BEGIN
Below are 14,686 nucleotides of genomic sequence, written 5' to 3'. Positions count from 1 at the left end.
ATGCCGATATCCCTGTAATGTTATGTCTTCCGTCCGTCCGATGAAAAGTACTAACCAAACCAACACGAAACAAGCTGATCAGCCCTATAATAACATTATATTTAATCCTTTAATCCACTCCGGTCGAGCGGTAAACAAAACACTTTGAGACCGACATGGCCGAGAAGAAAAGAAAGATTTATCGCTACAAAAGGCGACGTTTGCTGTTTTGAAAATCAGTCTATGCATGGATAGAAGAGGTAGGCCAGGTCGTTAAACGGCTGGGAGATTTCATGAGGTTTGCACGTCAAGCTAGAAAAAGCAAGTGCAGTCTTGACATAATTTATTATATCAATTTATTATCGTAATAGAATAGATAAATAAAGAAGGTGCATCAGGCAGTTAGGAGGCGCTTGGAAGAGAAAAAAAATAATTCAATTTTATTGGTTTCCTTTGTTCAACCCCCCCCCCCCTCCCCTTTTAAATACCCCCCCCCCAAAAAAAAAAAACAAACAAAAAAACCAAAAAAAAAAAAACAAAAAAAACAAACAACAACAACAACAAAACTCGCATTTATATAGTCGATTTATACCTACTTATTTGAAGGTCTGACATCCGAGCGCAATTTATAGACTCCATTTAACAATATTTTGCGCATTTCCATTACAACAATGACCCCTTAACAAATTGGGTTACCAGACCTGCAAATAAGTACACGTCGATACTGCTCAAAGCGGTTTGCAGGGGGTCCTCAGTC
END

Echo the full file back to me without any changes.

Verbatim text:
Below are 14,686 nucleotides of genomic sequence, written 5' to 3'. Positions count from 1 at the left end.
ATGCCGATATCCCTGTAATGTTATGTCTTCCGTCCGTCCGATGAAAAGTACTAACCAAACCAACACGAAACAAGCTGATCAGCCCTATAATAACATTATATTTAATCCTTTAATCCACTCCGGTCGAGCGGTAAACAAAACACTTTGAGACCGACATGGCCGAGAAGAAAAGAAAGATTTATCGCTACAAAAGGCGACGTTTGCTGTTTTGAAAATCAGTCTATGCATGGATAGAAGAGGTAGGCCAGGTCGTTAAACGGCTGGGAGATTTCATGAGGTTTGCACGTCAAGCTAGAAAAAGCAAGTGCAGTCTTGACATAATTTATTATATCAATTTATTATCGTAATAGAATAGATAAATAAAGAAGGTGCATCAGGCAGTTAGGAGGCGCTTGGAAGAGAAAAAAAATAATTCAATTTTATTGGTTTCCTTTGTTCAACCCCCCCCCCCCTCCCCTTTTAAATACCCCCCCCCCAAAAAAAAAAAACAAACAAAAAAACCAAAAAAAAAAAAACAAAAAAAACAAACAACAACAACAACAAAACTCGCATTTATATAGTCGATTTATACCTACTTATTTGAAGGTCTGACATCCGAGCGCAATTTATAGACTCCATTTAACAATATTTTGCGCATTTCCATTACAACAATGACCCCTTAACAAATTGGGTTACCAGACCTGCAAATAAGTACACGTCGATACTGCTCAAAGCGGTTTGCAGGGGGTCCTCAGTC